FIG. 9 shows the chemical structure for a cyclized fatty acid monomer-glycidyl methacrylate adduct where R5 is an unsaturated cyclic alkyl residue having 10-50 carbon atoms.

FIG. 10 shows the chemical structure for di-vinyl, cyclized fatty acid monomers.

FIG. 11 is a thermogravimetric analysis (TGA) of commercial resins and the fatty acid vinyl ester resins (FAVE) showing that the commercial resins have significantly more mass loss because only the styrene component evaporates.

FIG. 12 is a flow chart for formulating a repair resin.

FIG. 13 shows a graph of viscosity as a function of shear rate for Bondo™ Autobody Filler and a HAP-free formulated resin containing 55% resin (19.25 wt % VE monomer and 35.75 wt % MLau), 25 wt % Talc, 15 wt % MgCO3, and 5 wt % glass microspheres.

FIG. 14 shows a graph of viscosity at given shear rates for commercial repair resins (Bondo™ Type 1—Bondo Glass) and fatty acid based resins, which list the resin content (R), talc content (T), fibrous glass content (FG), MgCO3 content (M), and NaBO2 content (N). The numbers, such as 40/60, represent the ratio of VE to MLau used in the resin component.

FIG. 15 shows DMA results for a repair resin containing 19.25 wt % CN-151, 35.75 wt % MLau, 22 wt % talc, 17 wt % MgCO3, and 8 wt % NaBO2.

FIG. 16 shows Tg as a function of resin formulation for commercial repair resins (Bondo™ Type 2—Autobody Filler) and fatty acid based resins.

FIG. 17 shows the storage modulus as a function of resin formulation for commercial repair resins (Bondo™ Type 2—Autobody Filler) and fatty acid based resins.

FIG. 18 shows TGA plots showing percent mass remaining vs. temperature for Bondo™ Glass and zero HAP resin containing 15.75 wt % CN-151, 29.25 wt % MLau, 30 wt % talc, 10 wt % fibrous glass, and 10 wt % MgCO3.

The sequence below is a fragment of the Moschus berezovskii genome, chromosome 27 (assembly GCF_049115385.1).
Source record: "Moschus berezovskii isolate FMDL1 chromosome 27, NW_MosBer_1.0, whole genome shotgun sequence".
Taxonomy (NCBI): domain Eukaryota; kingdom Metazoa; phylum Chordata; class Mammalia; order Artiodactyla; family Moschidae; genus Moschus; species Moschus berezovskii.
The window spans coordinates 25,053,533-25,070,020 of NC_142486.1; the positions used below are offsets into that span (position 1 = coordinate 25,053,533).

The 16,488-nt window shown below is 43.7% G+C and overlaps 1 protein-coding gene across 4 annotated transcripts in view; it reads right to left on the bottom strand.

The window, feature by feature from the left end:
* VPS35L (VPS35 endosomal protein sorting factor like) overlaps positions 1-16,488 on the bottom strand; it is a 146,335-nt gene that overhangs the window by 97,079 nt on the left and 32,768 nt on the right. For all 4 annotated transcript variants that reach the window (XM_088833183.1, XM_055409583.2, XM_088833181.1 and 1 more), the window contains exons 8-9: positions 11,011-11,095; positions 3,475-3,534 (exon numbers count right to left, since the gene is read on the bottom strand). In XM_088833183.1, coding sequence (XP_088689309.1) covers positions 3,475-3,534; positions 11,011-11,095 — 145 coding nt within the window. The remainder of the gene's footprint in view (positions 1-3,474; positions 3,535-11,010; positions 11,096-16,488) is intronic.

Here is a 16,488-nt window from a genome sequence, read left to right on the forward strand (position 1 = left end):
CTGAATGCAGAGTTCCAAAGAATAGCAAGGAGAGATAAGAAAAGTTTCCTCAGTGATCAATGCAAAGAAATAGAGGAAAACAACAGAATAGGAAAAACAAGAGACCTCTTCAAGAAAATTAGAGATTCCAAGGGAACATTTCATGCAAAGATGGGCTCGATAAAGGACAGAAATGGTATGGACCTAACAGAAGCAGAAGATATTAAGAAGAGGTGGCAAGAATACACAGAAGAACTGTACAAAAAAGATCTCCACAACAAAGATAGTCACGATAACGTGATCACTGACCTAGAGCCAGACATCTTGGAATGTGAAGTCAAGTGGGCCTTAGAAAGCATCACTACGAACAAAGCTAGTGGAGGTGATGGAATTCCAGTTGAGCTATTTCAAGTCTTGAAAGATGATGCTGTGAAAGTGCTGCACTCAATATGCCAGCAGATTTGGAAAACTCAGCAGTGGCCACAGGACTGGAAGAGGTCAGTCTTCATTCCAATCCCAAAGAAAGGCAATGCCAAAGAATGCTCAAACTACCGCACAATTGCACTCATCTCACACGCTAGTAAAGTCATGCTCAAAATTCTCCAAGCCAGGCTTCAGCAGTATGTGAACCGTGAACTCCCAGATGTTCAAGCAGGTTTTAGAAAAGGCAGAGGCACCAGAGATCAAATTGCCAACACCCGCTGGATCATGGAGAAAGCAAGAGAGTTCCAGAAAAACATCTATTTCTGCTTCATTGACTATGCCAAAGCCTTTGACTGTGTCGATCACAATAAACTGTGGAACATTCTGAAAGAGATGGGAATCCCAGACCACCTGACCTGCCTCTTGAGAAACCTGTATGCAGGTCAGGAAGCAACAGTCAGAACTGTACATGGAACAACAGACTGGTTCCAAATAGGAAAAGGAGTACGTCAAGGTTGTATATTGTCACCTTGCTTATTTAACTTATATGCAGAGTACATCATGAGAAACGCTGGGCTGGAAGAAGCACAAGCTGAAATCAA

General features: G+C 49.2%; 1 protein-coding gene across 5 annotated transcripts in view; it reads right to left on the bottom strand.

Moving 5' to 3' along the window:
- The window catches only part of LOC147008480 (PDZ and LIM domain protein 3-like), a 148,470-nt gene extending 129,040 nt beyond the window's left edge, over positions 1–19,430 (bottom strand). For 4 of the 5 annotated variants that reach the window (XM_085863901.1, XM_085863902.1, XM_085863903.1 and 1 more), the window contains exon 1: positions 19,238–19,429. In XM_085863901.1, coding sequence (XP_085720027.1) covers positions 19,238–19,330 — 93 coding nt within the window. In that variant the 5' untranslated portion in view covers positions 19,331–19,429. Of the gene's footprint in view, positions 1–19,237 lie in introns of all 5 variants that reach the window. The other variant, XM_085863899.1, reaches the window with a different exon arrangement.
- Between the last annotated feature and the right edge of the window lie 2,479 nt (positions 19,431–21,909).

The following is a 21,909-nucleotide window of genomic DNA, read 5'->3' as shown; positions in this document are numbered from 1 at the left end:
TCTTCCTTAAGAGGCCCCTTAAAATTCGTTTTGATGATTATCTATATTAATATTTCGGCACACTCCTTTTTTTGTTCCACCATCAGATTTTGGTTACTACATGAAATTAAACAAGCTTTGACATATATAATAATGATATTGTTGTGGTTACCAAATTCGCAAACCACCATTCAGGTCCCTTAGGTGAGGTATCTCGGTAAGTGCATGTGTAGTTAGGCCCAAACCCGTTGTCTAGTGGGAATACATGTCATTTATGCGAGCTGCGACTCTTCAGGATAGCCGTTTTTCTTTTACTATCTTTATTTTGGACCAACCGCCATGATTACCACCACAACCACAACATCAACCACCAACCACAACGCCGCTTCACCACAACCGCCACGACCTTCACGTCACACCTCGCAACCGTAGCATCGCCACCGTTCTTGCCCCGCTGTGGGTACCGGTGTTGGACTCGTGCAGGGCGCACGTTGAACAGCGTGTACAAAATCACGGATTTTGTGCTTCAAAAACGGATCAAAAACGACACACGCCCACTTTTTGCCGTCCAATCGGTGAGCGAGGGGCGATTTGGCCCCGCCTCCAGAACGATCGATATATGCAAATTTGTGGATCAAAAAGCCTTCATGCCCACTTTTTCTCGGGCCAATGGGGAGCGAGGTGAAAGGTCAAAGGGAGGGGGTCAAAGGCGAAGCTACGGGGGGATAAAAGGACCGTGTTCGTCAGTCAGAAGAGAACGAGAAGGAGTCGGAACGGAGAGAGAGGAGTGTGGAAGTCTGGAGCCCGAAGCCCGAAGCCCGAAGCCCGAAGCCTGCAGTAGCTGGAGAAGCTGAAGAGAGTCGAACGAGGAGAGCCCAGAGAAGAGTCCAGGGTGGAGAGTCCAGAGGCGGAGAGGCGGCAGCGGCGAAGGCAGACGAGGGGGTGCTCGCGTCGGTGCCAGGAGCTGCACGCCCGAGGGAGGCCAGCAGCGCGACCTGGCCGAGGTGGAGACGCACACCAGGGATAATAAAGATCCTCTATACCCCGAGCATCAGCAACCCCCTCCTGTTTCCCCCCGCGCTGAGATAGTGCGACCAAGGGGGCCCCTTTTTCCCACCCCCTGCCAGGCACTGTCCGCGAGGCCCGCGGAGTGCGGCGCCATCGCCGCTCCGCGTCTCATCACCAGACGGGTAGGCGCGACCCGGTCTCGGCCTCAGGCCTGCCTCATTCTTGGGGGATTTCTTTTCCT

FIG. 19 shows a graph of flexural strength and flexural modulus for Bondo™ Glass (Type 1), Bondo™ Autobody Filler (Type 2), HAP-free FG (20% CN-151, 30% MLau, 30% T, 10% FG, and 10% M), and HAP-free (20% CN-151, 30% MLau, 30% T, 15% M, and 5% N).

FIGS. 20( a)-20(b) are photos of zero HAP repair resin applied to dents in truck tailgate.

DETAILED DESCRIPTION OF THE PREFERRED EMBODIMENTS

The present invention is directed to reduced and zero hazardous air pollutants (HAP) and reduced and zero volatile organic compounds (VOC) generating composite resins, comprising a resin binder component, a hardener component and a filler component. More specifically, the invention is directed to a composition including a resin binder component comprising a cross-linking polymer, at least one reactive diluent and a promoter, wherein the resin binder incorporates fatty acid monomers for use as non-volatile reactive diluents.

The composite repair resin consists of resin binder, composed of a cross-linker and a reactive diluent, organic/inorganic fillers, free radical inhibitors, and promotors. The resin binder binds the entire composite system together when polymerized. The cross-linking agents give strength, chemical resistance, and heat resistance to the resulting material. The reactive diluent gives the resin binder a low viscosity enabling the resin to be filled to a sufficient extent with organic/inorganic reinforcement. The free-radical promoter catalyzes the breakdown of free-radical initiators at room temperature. Free radical inhibitors reduce the rate of polymerization once free-radical breakdown has occurred, and thus lengthen the working time.

The resin binder preferably comprises 20-70% by weight of the composite resin. More preferably, the resin binder comprises 30-65% by weight of the composite resin. Most preferably, the resin binder comprises 40-60% by weight of the composite resin.

The cross-linking monomer may comprise from about 5% to about 90% by weight of the resin binder, more preferably about 10% to about 85% by weight of the resin binder and most preferably about 15% to about 80% by weight of the resin binder.

The cross-linking polymer may comprise any vinyl esters, polyurethanes, unsaturated polyesters, other free-radically reactive cross-linking systems and/or mixtures thereof.